If speaker B knows about Sunday timetables, the tone on the tag will fall, but if she/he is uncertain, the tone will rise.
    An awareness raising task might be something like:
    Look at the tone of voice.  Are the speakers sure or not?
    q tags dialogue q tag dialogue
    In this dialogue the speakers are just making conversation.  Neither speaker asks a real question – they both just want the other person to say they are right.  They both know the timetable and they are both unhappy with the poor service. In this dialogue, apart from the first comment, the speakers are asking real questions or saying they are surprised at how cold it is.  They do not know the timetable and they are complaining about the service.
    Of course, you can vary the way the arrows point and make all sorts of other meanings.  If you have an interactive whiteboard, that's a useful tool but this can be done with cut-out arrows placed on a handout or stuck to a whiteboard.
    If you can record the dialogue naturally in a few ways and get learners to place the arrows pointing the way they hear and then get them to adjust them and test each other's intonation and understanding of speaker intention, that's even better.
    Notice that these two dialogues only focus on balanced tags with the verb be and two modal auxiliary verbs.  You can adapt it to include complex tenses and unbalanced tags but only at higher levels.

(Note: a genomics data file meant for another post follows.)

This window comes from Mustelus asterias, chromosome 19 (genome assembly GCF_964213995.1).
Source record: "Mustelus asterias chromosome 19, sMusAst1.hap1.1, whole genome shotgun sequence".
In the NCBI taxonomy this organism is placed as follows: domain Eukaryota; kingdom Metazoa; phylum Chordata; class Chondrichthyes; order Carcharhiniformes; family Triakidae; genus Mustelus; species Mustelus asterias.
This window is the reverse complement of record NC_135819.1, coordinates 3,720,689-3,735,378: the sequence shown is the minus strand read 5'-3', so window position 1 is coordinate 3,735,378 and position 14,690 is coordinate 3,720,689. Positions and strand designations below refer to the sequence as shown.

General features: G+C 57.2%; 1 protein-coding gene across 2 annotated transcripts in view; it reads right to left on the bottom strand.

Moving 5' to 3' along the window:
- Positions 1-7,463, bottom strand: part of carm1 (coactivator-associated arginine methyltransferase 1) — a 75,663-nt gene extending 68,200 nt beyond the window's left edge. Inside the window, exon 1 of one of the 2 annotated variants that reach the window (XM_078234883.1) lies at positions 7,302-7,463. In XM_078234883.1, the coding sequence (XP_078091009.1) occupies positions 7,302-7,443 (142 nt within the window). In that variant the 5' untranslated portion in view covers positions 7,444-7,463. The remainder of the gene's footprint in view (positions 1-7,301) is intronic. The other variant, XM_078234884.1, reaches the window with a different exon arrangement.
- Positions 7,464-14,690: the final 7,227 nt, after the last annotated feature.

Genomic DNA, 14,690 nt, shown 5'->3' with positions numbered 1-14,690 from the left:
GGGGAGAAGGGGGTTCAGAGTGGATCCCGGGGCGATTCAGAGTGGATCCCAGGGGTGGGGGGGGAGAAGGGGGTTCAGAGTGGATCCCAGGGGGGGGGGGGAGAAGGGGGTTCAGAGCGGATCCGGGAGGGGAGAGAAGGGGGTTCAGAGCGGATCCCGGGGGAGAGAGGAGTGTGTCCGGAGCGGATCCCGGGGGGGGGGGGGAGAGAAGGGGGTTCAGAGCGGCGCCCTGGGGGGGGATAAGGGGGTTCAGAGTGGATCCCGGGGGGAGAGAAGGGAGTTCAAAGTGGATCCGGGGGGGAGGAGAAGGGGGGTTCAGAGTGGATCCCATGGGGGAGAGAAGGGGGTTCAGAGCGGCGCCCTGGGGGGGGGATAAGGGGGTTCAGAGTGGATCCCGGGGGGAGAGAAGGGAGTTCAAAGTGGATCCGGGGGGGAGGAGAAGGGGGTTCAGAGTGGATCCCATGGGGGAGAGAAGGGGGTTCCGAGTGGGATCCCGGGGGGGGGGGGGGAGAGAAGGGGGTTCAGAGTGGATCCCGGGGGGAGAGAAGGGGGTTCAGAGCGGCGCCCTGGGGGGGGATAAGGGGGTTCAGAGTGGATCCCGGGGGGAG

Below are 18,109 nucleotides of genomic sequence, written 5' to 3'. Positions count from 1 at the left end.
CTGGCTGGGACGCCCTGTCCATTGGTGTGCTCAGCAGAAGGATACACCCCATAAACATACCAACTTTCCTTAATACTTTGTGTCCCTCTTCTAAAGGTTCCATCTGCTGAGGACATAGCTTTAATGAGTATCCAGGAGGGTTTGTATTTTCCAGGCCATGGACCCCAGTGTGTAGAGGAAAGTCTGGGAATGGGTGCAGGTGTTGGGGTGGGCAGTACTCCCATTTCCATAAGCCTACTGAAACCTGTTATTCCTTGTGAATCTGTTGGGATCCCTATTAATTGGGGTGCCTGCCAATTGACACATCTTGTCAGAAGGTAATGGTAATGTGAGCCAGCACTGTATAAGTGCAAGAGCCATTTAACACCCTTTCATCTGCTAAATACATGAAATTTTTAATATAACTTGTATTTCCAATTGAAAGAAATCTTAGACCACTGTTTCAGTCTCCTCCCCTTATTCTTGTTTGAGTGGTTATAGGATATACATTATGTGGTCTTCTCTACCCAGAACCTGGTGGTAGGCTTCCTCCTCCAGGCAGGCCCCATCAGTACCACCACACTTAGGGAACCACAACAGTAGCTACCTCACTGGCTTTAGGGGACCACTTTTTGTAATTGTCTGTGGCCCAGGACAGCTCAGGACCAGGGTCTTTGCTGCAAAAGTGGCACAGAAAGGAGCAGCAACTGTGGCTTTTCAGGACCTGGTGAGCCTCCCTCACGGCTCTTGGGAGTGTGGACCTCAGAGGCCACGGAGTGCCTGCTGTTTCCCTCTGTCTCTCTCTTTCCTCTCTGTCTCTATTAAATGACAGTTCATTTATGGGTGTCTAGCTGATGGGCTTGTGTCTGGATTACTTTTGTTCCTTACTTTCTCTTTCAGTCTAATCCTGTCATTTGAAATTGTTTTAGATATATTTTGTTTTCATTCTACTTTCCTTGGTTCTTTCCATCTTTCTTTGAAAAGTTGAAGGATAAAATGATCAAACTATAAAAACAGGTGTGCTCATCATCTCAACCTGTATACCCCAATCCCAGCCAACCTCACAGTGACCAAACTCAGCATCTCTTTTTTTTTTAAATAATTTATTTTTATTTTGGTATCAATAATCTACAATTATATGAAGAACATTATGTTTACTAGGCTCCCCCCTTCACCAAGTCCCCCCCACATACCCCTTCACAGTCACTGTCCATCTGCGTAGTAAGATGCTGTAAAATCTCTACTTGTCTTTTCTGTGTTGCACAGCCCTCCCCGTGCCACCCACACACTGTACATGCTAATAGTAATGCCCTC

3. Form
    The form of question tags, especially for learners whose languages are very different in this area is actually quite hard to learn and produce naturally.  Learners need lots of focused practice and some drilling, possibly.
    It's easy to provide this with gap-fill, completion exercises and so on but be careful not to overload learners, especially at lower levels, with too many rules and forms.  For a couple of ideas in this area, look at the grammar exercises for learners at A1/A2 level or at a mixed tag exercise for slightly higher-level learners.
    Check the five rules at the start of this guide and focus on them one by one initially.  Later, you can mix them up but until the learners are confidently producing accurate tags in each area, that is perilous.
    Here's a suggested way to focus:
    • Start with balanced tags.  Negative + Positive and Positive + Negative.
    • Focus on to the use of be and have:
          It's cold, isn't it?
          You aren't wearing a coat, are you?
          You haven't got a spare one, have you?
    • Focus on modal auxiliary verbs:
          I can't borrow hers, can I?
          You could go inside, couldn't you?
    • Focus on main verbs and do, does, did:
          You didn't bring a hat, did you?
    • Only when the above have been mastered should you focus at more advanced levels on functions such as inference, conclusion, sarcasm or threat.

Related guides
negation and questions this is a general guide covering some peculiarities of English
wh-questions an essential guide to a different form of question making
grammar exercises for learners for some examples of the kinds of exercises you might want to use in class
tag exercise for slightly higher-level learners